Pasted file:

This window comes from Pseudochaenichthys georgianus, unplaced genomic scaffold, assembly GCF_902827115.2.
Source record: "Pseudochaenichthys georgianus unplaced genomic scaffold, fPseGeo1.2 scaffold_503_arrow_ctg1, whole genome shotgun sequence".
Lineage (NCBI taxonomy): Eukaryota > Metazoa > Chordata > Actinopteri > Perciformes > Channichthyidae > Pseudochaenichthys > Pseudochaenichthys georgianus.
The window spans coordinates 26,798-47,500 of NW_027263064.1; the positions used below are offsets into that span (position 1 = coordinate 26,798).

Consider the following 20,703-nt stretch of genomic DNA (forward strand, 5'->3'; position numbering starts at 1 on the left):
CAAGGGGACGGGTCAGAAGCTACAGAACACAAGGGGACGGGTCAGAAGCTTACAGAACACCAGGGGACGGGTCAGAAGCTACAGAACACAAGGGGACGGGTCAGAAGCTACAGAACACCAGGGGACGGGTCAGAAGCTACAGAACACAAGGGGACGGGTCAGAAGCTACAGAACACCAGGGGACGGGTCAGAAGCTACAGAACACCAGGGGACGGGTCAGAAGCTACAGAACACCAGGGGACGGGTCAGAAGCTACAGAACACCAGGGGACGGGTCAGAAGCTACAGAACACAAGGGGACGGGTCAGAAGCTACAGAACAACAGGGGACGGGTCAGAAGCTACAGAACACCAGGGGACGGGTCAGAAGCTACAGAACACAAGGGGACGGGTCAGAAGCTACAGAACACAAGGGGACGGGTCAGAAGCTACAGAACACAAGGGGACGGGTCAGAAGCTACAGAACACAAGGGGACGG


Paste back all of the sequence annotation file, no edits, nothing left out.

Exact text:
This window comes from Pseudochaenichthys georgianus, unplaced genomic scaffold, assembly GCF_902827115.2.
Source record: "Pseudochaenichthys georgianus unplaced genomic scaffold, fPseGeo1.2 scaffold_503_arrow_ctg1, whole genome shotgun sequence".
Lineage (NCBI taxonomy): Eukaryota > Metazoa > Chordata > Actinopteri > Perciformes > Channichthyidae > Pseudochaenichthys > Pseudochaenichthys georgianus.
The window spans coordinates 26,798-47,500 of NW_027263064.1; the positions used below are offsets into that span (position 1 = coordinate 26,798).

Consider the following 20,703-nt stretch of genomic DNA (forward strand, 5'->3'; position numbering starts at 1 on the left):
CAAGGGGACGGGTCAGAAGCTACAGAACACAAGGGGACGGGTCAGAAGCTTACAGAACACCAGGGGACGGGTCAGAAGCTACAGAACACAAGGGGACGGGTCAGAAGCTACAGAACACCAGGGGACGGGTCAGAAGCTACAGAACACAAGGGGACGGGTCAGAAGCTACAGAACACCAGGGGACGGGTCAGAAGCTACAGAACACCAGGGGACGGGTCAGAAGCTACAGAACACCAGGGGACGGGTCAGAAGCTACAGAACACCAGGGGACGGGTCAGAAGCTACAGAACACAAGGGGACGGGTCAGAAGCTACAGAACAACAGGGGACGGGTCAGAAGCTACAGAACACCAGGGGACGGGTCAGAAGCTACAGAACACAAGGGGACGGGTCAGAAGCTACAGAACACAAGGGGACGGGTCAGAAGCTACAGAACACAAGGGGACGGGTCAGAAGCTACAGAACACAAGGGGACGG